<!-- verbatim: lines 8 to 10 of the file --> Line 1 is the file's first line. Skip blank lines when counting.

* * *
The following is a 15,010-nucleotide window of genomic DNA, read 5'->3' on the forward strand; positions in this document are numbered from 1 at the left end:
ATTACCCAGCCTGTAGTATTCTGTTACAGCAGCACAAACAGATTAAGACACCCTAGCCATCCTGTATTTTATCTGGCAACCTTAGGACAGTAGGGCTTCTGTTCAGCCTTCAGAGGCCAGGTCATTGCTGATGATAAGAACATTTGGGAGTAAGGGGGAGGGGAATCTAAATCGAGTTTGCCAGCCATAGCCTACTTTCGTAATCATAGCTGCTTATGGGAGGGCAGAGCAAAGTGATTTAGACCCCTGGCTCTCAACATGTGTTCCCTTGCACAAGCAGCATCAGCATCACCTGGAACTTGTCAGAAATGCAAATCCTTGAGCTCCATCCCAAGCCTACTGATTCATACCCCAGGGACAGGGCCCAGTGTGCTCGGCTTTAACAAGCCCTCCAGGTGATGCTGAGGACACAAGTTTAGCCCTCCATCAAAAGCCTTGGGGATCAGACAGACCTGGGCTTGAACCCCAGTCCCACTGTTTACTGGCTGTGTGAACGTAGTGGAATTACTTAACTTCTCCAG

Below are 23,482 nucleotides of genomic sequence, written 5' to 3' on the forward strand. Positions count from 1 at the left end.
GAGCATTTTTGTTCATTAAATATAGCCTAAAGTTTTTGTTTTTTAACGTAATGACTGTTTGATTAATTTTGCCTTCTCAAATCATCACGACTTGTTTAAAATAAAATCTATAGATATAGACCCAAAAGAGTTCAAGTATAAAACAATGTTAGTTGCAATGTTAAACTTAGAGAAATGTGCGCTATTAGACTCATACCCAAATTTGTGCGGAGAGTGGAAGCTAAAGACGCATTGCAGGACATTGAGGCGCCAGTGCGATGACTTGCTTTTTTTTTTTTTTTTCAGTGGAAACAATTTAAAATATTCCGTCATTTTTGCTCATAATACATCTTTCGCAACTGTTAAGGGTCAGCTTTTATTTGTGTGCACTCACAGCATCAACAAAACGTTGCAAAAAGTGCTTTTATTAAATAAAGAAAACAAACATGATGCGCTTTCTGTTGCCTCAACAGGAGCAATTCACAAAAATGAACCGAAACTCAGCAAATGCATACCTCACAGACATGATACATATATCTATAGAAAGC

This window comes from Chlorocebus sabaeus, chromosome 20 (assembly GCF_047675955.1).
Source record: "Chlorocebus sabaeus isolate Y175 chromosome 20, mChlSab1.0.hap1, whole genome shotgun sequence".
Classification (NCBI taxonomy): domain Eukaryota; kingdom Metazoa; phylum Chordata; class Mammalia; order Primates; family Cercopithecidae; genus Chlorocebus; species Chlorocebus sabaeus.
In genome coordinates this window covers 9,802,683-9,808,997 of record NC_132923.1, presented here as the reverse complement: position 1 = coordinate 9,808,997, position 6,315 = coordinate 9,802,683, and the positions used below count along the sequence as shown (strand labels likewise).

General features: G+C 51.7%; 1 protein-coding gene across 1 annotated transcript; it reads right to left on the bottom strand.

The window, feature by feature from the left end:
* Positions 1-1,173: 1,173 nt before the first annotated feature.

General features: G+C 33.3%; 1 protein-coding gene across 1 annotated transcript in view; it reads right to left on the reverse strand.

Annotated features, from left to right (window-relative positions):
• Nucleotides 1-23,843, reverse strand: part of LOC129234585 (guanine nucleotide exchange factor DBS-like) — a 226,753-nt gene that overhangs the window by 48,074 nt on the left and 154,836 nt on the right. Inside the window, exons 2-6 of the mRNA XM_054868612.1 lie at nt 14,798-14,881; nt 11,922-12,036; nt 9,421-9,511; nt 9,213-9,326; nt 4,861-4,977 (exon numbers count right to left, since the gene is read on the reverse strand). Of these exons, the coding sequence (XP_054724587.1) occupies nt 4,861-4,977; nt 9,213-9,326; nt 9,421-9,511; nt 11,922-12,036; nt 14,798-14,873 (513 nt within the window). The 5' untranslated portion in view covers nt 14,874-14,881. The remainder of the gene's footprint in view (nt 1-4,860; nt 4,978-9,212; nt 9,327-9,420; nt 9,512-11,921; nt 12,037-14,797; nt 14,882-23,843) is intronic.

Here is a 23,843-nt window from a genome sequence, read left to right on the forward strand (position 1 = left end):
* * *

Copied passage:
In genome coordinates this window covers 9,802,683-9,808,997 of record NC_132923.1, presented here as the reverse complement: position 1 = coordinate 9,808,997, position 6,315 = coordinate 9,802,683, and the positions used below count along the sequence as shown (strand labels likewise).

General features: G+C 51.7%; 1 protein-coding gene across 1 annotated transcript; it reads right to left on the bottom strand.

The window, feature by feature from the left end: